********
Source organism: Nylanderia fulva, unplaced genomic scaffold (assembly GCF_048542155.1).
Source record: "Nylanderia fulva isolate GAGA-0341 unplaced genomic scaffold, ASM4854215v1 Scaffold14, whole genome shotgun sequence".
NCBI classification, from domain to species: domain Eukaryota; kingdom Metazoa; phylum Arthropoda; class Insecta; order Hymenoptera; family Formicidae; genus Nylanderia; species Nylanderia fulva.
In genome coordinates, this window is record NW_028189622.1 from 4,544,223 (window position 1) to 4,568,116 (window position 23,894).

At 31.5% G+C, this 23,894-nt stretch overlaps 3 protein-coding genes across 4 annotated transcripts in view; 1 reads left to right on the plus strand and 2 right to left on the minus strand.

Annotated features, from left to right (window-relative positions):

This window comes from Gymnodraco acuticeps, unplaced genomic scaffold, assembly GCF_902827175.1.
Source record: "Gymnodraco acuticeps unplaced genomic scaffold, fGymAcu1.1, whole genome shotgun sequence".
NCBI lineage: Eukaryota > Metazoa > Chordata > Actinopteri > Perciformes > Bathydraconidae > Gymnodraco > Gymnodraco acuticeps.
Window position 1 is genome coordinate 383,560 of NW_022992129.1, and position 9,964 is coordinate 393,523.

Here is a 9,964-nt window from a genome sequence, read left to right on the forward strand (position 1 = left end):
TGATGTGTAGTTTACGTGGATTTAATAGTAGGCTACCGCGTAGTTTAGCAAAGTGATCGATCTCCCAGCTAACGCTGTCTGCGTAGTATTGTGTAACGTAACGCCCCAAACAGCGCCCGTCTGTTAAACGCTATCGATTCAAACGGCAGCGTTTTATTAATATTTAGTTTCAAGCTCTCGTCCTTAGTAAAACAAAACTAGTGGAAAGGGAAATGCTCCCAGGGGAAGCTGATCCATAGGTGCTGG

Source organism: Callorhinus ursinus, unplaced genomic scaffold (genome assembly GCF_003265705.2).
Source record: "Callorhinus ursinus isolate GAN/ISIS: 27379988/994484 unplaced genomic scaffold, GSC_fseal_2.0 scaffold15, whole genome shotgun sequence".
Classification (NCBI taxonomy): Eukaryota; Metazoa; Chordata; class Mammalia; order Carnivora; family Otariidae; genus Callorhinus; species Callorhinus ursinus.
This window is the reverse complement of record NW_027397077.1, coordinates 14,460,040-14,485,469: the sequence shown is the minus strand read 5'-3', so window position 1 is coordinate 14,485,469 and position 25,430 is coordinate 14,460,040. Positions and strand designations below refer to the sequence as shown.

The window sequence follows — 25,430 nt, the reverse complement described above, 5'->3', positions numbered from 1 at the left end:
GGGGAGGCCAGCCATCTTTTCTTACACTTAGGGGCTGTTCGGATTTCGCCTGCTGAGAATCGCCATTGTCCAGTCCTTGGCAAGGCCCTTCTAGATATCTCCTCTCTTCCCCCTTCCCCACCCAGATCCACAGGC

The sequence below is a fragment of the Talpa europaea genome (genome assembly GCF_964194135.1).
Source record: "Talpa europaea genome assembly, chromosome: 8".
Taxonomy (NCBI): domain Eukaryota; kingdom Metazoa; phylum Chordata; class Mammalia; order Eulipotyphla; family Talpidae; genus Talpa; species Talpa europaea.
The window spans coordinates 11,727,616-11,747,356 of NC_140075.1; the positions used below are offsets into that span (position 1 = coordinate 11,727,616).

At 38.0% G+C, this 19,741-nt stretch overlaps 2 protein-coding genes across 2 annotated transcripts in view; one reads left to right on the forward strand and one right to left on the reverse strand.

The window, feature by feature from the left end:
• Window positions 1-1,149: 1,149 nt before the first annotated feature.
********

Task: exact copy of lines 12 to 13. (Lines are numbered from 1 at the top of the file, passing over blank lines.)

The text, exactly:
TGATGTGTAGTTTACGTGGATTTAATAGTAGGCTACCGCGTAGTTTAGCAAAGTGATCGATCTCCCAGCTAACGCTGTCTGCGTAGTATTGTGTAACGTAACGCCCCAAACAGCGCCCGTCTGTTAAACGCTATCGATTCAAACGGCAGCGTTTTATTAATATTTAGTTTCAAGCTCTCGTCCTTAGTAAAACAAAACTAGTGGAAAGGGAAATGCTCCCAGGGGAAGCTGATCCATAGGTGCTGG

Source organism: Callorhinus ursinus, unplaced genomic scaffold (genome assembly GCF_003265705.2).